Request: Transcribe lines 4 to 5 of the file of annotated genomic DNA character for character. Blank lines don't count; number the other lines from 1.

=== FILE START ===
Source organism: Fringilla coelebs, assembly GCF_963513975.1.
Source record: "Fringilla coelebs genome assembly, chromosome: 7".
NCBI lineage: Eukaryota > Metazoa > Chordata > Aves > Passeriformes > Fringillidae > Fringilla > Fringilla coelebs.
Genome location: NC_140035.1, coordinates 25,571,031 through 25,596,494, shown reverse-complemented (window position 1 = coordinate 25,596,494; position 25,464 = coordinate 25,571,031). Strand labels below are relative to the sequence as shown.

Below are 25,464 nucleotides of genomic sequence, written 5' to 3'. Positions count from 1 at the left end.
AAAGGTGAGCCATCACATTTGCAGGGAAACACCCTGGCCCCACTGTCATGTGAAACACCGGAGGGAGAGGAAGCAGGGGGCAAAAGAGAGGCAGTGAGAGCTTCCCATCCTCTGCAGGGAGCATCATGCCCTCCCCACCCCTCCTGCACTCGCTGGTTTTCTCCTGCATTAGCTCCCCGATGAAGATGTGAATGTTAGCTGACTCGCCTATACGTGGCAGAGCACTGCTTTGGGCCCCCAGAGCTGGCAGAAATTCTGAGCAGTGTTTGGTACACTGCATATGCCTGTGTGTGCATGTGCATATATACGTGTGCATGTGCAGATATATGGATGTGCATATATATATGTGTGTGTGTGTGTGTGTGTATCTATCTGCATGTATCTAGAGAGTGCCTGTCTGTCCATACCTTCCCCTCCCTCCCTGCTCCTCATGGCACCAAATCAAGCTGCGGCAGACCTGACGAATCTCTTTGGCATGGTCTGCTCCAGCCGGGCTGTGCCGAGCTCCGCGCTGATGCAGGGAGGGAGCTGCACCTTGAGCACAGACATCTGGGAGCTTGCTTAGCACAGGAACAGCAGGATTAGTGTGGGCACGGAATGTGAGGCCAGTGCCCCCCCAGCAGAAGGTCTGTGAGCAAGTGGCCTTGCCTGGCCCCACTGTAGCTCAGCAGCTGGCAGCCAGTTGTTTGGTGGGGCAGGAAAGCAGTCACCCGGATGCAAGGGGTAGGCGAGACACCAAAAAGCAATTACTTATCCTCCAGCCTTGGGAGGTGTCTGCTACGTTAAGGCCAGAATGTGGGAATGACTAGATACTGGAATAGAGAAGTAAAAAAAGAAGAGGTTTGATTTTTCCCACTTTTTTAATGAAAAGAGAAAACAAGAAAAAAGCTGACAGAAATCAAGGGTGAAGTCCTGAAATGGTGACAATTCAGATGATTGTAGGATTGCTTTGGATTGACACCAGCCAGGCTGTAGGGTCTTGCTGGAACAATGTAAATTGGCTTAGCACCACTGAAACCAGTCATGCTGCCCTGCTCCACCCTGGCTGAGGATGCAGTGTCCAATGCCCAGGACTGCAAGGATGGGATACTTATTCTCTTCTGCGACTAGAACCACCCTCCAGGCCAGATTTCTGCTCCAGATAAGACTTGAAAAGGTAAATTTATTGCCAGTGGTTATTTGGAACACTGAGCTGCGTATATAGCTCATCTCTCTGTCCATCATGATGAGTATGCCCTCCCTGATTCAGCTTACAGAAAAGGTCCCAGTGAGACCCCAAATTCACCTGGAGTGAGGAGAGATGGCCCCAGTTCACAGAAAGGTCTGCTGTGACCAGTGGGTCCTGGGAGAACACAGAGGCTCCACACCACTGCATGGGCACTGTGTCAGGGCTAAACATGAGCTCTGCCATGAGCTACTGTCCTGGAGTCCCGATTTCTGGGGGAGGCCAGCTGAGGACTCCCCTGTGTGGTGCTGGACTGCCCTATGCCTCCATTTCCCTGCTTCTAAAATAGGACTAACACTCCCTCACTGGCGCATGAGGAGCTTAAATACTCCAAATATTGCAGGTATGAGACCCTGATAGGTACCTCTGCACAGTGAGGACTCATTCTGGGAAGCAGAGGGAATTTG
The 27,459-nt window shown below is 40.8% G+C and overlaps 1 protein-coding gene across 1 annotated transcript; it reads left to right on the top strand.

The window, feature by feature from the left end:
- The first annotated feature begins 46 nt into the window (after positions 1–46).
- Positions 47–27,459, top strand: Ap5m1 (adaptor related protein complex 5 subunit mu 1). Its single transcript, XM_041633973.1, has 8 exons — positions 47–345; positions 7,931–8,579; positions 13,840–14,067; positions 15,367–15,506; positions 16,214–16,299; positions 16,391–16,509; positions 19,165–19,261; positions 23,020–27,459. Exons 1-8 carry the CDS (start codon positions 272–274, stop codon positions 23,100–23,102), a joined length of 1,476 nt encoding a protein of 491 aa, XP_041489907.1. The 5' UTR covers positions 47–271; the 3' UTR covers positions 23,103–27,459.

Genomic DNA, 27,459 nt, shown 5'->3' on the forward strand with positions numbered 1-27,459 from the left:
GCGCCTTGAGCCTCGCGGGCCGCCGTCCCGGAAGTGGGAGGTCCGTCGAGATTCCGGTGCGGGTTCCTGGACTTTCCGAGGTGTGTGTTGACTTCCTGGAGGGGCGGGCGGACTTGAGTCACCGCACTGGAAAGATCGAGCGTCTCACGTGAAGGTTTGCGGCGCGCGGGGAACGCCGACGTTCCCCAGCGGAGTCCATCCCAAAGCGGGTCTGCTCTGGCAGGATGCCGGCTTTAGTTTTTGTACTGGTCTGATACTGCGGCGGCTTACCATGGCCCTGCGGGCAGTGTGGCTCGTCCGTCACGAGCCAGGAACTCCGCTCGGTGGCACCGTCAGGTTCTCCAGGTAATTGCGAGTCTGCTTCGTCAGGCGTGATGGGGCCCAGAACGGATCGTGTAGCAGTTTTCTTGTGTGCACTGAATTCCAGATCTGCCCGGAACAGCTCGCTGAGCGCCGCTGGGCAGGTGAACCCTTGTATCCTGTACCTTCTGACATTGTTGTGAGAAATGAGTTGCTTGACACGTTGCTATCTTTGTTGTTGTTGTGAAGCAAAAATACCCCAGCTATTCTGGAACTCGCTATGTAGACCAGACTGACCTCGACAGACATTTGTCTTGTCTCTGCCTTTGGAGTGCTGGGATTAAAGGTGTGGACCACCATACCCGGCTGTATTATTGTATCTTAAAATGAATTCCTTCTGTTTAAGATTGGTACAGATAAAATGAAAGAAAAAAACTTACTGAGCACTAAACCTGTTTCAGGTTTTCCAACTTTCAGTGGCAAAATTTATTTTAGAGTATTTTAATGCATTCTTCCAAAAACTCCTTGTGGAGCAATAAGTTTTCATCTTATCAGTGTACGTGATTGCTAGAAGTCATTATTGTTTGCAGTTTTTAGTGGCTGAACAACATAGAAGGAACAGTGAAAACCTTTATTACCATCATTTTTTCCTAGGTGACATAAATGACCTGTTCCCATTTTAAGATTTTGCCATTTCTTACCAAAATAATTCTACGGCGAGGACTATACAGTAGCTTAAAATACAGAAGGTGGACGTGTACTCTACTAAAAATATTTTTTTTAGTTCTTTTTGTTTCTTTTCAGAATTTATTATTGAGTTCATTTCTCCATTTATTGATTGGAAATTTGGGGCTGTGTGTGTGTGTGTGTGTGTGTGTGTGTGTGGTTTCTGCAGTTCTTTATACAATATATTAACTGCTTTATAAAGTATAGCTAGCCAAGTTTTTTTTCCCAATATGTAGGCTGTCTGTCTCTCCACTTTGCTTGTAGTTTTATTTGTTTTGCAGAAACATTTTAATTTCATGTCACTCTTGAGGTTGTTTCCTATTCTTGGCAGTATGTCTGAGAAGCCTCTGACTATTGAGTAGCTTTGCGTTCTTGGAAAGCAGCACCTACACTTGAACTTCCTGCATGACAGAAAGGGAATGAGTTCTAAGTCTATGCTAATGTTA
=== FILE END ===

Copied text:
Genome location: NC_140035.1, coordinates 25,571,031 through 25,596,494, shown reverse-complemented (window position 1 = coordinate 25,596,494; position 25,464 = coordinate 25,571,031). Strand labels below are relative to the sequence as shown.

Below are 25,464 nucleotides of genomic sequence, written 5' to 3'. Positions count from 1 at the left end.